Indiana Attorney General continues fight for patient privacy, files suit against Apria Healthcare

Data breaches took place in 2019

                                      

Attorney General Todd Rokita is filing a lawsuit on behalf of the people of Indiana against Apria Healthcare LLC for a massive data breach that impacted at least 42,000 Hoosiers and 1.8 million people nationwide.

Apria is a provider of home healthcare equipment and related services across the United States. Apria provides medical equipment to over 2 million patients across 270 locations, including Indiana.

“Patients should be able to trust their medical providers at all times,” Attorney General Rokita said. “All Hoosier patients deserve their privacy, especially when it comes to medical care.”

On September 1, 2021, the FBI notified Apria that an unauthorized third-party was likely able to access their system. The intruder accessed millions of documents containing protected health information and other personal information. Further, the intruder accessed several Apria employee email accounts, including Apria’s CEO.

Apria failed to notify patients about the 2019 and 2021 data breaches until May 2023 – 629 days after the breaches were discovered. Apria’s delayed notification and actions resulted in alleged violations of HIPAA and Indiana law.   

“Everyone should feel protected by their health care providers,” Attorney General Rokita said. “When your private information is accessible or leaked to a stranger, you’re susceptible to life-altering threats, such as identity theft and financial ruin. Our office has adamantly fought back against careless companies who disregard major cybersecurity threats.”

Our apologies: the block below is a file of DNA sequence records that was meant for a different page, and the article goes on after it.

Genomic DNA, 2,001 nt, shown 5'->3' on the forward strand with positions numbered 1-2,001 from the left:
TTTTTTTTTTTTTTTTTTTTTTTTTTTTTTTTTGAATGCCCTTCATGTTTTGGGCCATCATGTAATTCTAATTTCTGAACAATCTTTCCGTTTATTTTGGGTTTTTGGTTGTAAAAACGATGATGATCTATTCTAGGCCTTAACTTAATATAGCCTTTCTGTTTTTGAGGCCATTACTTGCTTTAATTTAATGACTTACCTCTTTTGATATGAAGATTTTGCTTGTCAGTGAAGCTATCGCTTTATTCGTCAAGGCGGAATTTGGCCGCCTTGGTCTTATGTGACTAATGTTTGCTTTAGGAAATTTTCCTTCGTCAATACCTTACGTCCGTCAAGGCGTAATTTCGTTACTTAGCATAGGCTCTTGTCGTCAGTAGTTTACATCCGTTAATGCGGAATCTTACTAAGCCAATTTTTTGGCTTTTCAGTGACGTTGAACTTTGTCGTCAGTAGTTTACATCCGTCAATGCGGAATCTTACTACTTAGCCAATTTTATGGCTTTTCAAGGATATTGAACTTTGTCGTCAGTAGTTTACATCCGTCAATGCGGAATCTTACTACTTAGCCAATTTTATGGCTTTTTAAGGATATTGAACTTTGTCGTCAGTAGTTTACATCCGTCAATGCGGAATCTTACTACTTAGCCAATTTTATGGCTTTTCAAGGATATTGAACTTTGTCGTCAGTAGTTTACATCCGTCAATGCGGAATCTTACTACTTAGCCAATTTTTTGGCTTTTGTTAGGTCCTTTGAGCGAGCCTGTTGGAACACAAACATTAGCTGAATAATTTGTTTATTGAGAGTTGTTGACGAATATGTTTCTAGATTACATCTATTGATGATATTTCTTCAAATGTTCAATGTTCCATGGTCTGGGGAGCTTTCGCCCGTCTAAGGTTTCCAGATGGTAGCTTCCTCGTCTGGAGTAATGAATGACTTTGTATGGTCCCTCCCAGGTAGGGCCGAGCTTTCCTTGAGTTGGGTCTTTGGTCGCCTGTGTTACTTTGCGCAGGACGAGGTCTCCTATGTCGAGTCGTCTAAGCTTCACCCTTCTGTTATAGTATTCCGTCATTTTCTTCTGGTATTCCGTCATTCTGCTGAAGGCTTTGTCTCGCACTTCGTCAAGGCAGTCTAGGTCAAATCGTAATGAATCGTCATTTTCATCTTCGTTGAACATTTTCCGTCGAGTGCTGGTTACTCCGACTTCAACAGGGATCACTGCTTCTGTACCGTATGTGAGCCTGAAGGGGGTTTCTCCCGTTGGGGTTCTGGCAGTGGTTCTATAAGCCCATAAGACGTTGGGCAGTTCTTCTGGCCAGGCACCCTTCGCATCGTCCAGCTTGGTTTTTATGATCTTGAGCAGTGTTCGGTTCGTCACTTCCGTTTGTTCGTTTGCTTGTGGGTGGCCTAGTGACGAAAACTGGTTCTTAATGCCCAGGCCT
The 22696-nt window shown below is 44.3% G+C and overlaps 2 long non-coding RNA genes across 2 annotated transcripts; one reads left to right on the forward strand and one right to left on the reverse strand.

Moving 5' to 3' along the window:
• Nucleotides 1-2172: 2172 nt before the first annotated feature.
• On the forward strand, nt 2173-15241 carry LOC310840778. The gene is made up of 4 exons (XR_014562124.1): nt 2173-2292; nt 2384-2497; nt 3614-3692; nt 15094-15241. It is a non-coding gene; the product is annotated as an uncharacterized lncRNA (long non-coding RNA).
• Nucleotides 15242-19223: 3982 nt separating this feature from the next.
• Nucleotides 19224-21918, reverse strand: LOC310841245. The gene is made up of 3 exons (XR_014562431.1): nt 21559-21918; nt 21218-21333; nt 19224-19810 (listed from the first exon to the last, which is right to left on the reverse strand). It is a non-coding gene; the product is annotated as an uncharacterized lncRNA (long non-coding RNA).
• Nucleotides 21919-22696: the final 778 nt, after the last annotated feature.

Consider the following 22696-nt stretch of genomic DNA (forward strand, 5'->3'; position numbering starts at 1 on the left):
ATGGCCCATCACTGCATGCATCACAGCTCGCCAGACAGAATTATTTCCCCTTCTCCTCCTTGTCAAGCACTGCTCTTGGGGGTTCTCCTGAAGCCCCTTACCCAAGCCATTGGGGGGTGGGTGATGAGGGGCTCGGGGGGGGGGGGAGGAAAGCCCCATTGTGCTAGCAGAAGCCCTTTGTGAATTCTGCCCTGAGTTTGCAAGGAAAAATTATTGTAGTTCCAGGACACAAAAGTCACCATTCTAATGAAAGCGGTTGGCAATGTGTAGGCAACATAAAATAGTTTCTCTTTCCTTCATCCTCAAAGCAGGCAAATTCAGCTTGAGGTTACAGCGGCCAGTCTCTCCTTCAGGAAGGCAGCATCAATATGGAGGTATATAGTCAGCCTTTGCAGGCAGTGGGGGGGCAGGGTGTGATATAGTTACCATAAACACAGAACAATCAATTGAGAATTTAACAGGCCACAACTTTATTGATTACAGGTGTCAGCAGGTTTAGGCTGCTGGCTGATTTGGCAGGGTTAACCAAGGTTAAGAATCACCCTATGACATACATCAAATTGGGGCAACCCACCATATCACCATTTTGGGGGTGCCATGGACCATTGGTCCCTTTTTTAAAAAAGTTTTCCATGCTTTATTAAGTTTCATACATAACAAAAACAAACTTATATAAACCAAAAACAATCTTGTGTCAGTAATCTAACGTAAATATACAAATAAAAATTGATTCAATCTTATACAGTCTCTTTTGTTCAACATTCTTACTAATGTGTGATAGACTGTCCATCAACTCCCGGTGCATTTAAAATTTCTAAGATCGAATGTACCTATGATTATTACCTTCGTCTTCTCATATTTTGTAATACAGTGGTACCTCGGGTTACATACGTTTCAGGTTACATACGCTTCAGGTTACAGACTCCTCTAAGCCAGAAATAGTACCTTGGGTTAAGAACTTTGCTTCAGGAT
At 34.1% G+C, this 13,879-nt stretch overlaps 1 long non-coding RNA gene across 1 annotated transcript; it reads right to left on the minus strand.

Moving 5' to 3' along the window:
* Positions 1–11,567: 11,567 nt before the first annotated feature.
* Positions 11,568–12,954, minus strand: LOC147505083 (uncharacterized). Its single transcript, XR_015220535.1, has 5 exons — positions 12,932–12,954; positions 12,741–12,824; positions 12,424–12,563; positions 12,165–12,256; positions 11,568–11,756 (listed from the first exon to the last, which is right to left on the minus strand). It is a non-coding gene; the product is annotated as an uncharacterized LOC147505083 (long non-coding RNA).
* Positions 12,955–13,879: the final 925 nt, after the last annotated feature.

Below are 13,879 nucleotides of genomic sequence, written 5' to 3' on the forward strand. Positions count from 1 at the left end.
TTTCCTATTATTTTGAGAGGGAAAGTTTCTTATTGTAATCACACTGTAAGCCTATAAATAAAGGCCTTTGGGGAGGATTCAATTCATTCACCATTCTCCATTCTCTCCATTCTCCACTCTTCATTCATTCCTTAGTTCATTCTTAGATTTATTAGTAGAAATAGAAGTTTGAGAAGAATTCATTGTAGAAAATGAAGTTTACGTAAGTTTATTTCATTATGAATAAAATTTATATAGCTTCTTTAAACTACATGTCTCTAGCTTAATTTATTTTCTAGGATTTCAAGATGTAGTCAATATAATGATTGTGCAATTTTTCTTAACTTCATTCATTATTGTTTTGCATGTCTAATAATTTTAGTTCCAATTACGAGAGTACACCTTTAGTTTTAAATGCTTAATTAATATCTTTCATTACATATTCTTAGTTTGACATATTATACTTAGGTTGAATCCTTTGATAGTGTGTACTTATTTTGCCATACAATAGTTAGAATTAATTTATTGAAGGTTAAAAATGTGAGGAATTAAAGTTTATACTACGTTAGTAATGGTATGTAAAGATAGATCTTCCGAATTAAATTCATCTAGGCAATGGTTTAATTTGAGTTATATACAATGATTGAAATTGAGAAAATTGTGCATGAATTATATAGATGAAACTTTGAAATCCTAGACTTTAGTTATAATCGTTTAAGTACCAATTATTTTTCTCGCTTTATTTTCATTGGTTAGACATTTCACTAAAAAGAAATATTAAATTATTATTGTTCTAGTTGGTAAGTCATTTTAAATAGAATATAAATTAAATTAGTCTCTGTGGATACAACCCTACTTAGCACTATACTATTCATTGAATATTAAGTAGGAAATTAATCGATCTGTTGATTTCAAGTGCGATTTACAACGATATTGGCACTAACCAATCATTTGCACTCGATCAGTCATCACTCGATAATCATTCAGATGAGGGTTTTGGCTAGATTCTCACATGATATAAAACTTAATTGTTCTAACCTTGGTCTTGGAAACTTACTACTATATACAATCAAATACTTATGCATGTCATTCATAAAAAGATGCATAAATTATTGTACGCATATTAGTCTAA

Apria allegedly concealed the data breach from their consumers and failed to implement HIPAA policies and procedures. Due to a lack of security and technical safeguards, the unwelcome third party was able to access personal health information and personal identifiable information, such as Social Security Numbers, birth certificates, credit and debit card information, medical histories, addresses, and other identifiable information.  

Apria’s notification to patients and consumers was extremely delayed and unreasonable. With this extreme delay, Apria greatly increased the chance of a Hoosier becoming the victim of identity deception, identity theft, or fraud.  

Apria’s parent company, Owens and Minor, allegedly knew about the breaches when it purchased Apria in March 2022.  

The lawsuit consists of the following five counts against Apria: 

  1. Violations of HIPAA’s Notification Rule
  2. Violations of HIPAA’s Security Rule
  3. Violations of HIPAA’s Privacy Rule
  4. Violations of the Disclosure of Security Breach Act
  5. Violations of Indiana Deceptive Consumer Sales Act

The complaint is listed below. 

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